The Wonderful World of Pets!

Pets Dog Howl

So let’s talk pets.

One of the fun things about creating fantasy or science fiction worlds is deciding what (if any) animals the people of your world have taken a liking to. It gives you a bit more freedom to go beyond the traditional dog/cat idea without your characters seeming eccentric. I personally love using foxes in place of a dog or cat. They can be domesticated and are furry and cute. Humans do tend to love soft fluffy things after all.

Howl 7
Yes, this is an excuse to show off my puppy. He is soft and fluffy!

But before you simply pick your favorite animal exotic or otherwise, take a few minutes to think about how certain animals came to be pets. This would be especially useful for creating animals on another planet for a people that don’t resemble humans and their love of fluffy critters.

Most of the animals we think of as pets now, were domesticated for specific reasons. Early wolves became tamed dogs and were useful in hunting or for protection. People didn’t just share scarce food with an animal for no reason. Dogs had to pull their own weight and served a purpose. It wasn’t until much later that specific traits were bred and the breeds we think of as common today were created, and even then it was more often to create better working dogs, such as dogs that instinctively herded or were skilled at tracking.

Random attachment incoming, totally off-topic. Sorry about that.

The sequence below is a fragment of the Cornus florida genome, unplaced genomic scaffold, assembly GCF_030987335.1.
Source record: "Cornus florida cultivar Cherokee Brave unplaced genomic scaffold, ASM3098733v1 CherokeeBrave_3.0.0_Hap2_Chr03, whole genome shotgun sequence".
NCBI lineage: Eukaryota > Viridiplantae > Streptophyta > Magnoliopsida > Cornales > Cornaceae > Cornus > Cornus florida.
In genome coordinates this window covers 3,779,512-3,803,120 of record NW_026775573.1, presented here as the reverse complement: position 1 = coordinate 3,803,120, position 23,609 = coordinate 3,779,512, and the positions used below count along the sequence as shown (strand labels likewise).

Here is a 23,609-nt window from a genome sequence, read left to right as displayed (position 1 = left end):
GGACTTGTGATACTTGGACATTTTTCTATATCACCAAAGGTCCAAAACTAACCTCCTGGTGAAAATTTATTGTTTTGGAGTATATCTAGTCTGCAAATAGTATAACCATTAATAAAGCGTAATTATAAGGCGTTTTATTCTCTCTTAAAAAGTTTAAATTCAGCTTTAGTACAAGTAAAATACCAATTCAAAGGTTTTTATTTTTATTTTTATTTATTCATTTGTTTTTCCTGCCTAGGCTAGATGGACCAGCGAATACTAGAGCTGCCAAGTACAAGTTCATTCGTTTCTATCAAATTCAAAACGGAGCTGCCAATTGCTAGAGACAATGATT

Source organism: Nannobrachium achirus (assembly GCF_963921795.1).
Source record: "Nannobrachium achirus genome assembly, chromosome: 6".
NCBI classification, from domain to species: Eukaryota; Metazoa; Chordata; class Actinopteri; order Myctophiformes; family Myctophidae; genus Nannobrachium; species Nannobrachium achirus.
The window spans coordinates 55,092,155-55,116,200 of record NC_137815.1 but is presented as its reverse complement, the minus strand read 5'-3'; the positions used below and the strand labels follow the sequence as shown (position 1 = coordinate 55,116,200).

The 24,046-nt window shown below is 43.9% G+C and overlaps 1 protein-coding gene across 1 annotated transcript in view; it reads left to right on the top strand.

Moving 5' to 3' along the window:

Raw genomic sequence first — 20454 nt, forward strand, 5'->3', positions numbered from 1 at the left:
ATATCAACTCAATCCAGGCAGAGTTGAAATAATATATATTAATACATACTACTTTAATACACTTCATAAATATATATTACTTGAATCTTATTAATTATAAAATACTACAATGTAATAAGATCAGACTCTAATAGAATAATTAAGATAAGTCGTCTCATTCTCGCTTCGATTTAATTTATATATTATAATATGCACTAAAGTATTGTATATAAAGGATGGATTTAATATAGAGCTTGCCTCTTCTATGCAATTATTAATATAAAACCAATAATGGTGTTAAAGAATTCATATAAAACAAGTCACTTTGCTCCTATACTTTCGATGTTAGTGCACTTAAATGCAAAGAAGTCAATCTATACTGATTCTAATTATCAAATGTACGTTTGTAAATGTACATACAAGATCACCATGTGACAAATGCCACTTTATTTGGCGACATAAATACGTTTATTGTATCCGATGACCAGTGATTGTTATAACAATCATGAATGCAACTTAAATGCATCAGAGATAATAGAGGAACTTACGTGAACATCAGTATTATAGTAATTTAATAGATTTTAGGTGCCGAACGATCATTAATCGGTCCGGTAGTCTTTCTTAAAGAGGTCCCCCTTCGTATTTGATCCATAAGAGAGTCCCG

Howl 10
I am descended from hunters.

The same is true for cats. Cats served a purpose beyond being indifferent little gods ruling your house.  I’m sure they were still considered themselves little gods, but they also were used to keep rodents or other small creatures off the property. No one wanted their hard sown grain to be purloined by a bunch of rats, so cats were useful animals to domesticate.

I am a god.

The same is true of many birds, which could be used for hunting or sending messages, and larger animals, such as horses, pigs, cows, and chicken. Of course, most of the latter animals were useful as food, but that too is a use. Any civilization on the rise is only going to interact with animals that have some kind of function. They are not going to waste food on anything that does not offer something in return until the resources of the world outweigh the needs. In other words only when there is an excess can you spare food on an animal that doesn’t help you. This is why so many of the less practically useful breeds of dogs were started by rich people who had excess to spare.

So even though your civilization may be prosperous for the story you’re writing, think about how it began and what needs did they have that an animal could meet. Those are the animals they’d eventually domesticate. That doesn’t mean you can’t create an animal that serves those purposes. That’s the fun of world building.

Howl 6
One more cause I’m cute.

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